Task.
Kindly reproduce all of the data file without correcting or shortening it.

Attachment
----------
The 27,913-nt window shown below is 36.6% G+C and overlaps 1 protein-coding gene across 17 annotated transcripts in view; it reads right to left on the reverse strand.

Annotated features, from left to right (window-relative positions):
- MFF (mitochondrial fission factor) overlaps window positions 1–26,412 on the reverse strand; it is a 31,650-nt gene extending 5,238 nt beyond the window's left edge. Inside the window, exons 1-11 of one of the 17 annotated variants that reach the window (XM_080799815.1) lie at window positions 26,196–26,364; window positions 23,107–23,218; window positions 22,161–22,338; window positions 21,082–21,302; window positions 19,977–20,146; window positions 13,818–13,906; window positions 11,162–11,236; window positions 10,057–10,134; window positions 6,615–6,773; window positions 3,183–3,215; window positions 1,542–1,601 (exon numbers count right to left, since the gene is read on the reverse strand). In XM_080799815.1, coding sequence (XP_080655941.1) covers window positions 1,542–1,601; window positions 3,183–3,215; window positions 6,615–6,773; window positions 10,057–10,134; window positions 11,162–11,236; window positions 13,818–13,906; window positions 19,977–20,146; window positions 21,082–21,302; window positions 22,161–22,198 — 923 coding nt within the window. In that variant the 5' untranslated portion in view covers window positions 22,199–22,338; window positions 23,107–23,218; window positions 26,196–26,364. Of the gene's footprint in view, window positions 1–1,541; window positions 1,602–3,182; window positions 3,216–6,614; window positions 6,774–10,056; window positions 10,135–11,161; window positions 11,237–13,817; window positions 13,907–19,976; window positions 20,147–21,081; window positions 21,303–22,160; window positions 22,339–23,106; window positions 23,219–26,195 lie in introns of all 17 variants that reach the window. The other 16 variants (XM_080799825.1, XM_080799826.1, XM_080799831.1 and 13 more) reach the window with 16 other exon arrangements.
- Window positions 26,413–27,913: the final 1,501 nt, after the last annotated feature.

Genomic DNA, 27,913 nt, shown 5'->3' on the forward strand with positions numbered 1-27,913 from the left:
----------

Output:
The 27,913-nt window shown below is 36.6% G+C and overlaps 1 protein-coding gene across 17 annotated transcripts in view; it reads right to left on the reverse strand.

Annotated features, from left to right (window-relative positions):
- MFF (mitochondrial fission factor) overlaps window positions 1–26,412 on the reverse strand; it is a 31,650-nt gene extending 5,238 nt beyond the window's left edge. Inside the window, exons 1-11 of one of the 17 annotated variants that reach the window (XM_080799815.1) lie at window positions 26,196–26,364; window positions 23,107–23,218; window positions 22,161–22,338; window positions 21,082–21,302; window positions 19,977–20,146; window positions 13,818–13,906; window positions 11,162–11,236; window positions 10,057–10,134; window positions 6,615–6,773; window positions 3,183–3,215; window positions 1,542–1,601 (exon numbers count right to left, since the gene is read on the reverse strand). In XM_080799815.1, coding sequence (XP_080655941.1) covers window positions 1,542–1,601; window positions 3,183–3,215; window positions 6,615–6,773; window positions 10,057–10,134; window positions 11,162–11,236; window positions 13,818–13,906; window positions 19,977–20,146; window positions 21,082–21,302; window positions 22,161–22,198 — 923 coding nt within the window. In that variant the 5' untranslated portion in view covers window positions 22,199–22,338; window positions 23,107–23,218; window positions 26,196–26,364. Of the gene's footprint in view, window positions 1–1,541; window positions 1,602–3,182; window positions 3,216–6,614; window positions 6,774–10,056; window positions 10,135–11,161; window positions 11,237–13,817; window positions 13,907–19,976; window positions 20,147–21,081; window positions 21,303–22,160; window positions 22,339–23,106; window positions 23,219–26,195 lie in introns of all 17 variants that reach the window. The other 16 variants (XM_080799825.1, XM_080799826.1, XM_080799831.1 and 13 more) reach the window with 16 other exon arrangements.
- Window positions 26,413–27,913: the final 1,501 nt, after the last annotated feature.

Genomic DNA, 27,913 nt, shown 5'->3' on the forward strand with positions numbered 1-27,913 from the left: